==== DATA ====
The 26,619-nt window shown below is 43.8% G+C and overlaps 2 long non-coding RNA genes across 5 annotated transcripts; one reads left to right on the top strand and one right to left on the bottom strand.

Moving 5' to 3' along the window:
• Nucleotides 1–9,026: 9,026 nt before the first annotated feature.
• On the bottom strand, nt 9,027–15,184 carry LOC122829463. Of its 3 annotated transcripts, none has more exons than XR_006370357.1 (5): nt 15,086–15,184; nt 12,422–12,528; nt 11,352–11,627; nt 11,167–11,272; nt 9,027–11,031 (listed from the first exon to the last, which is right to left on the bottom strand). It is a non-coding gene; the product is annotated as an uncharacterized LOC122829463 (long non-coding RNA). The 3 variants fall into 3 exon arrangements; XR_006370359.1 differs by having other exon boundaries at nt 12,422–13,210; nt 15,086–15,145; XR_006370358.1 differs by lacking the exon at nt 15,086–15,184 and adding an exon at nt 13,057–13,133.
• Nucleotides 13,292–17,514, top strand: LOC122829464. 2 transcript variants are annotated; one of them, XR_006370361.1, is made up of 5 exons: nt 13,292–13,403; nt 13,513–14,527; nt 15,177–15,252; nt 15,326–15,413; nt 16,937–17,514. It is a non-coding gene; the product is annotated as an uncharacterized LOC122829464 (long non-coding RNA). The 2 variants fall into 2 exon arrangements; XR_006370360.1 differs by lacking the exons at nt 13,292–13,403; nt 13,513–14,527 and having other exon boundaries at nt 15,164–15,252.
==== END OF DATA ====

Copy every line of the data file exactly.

The 26,619-nt window shown below is 43.8% G+C and overlaps 2 long non-coding RNA genes across 5 annotated transcripts; one reads left to right on the top strand and one right to left on the bottom strand.

Moving 5' to 3' along the window:
• Nucleotides 1–9,026: 9,026 nt before the first annotated feature.
• On the bottom strand, nt 9,027–15,184 carry LOC122829463. Of its 3 annotated transcripts, none has more exons than XR_006370357.1 (5): nt 15,086–15,184; nt 12,422–12,528; nt 11,352–11,627; nt 11,167–11,272; nt 9,027–11,031 (listed from the first exon to the last, which is right to left on the bottom strand). It is a non-coding gene; the product is annotated as an uncharacterized LOC122829463 (long non-coding RNA). The 3 variants fall into 3 exon arrangements; XR_006370359.1 differs by having other exon boundaries at nt 12,422–13,210; nt 15,086–15,145; XR_006370358.1 differs by lacking the exon at nt 15,086–15,184 and adding an exon at nt 13,057–13,133.
• Nucleotides 13,292–17,514, top strand: LOC122829464. 2 transcript variants are annotated; one of them, XR_006370361.1, is made up of 5 exons: nt 13,292–13,403; nt 13,513–14,527; nt 15,177–15,252; nt 15,326–15,413; nt 16,937–17,514. It is a non-coding gene; the product is annotated as an uncharacterized LOC122829464 (long non-coding RNA). The 2 variants fall into 2 exon arrangements; XR_006370360.1 differs by lacking the exons at nt 13,292–13,403; nt 13,513–14,527 and having other exon boundaries at nt 15,164–15,252.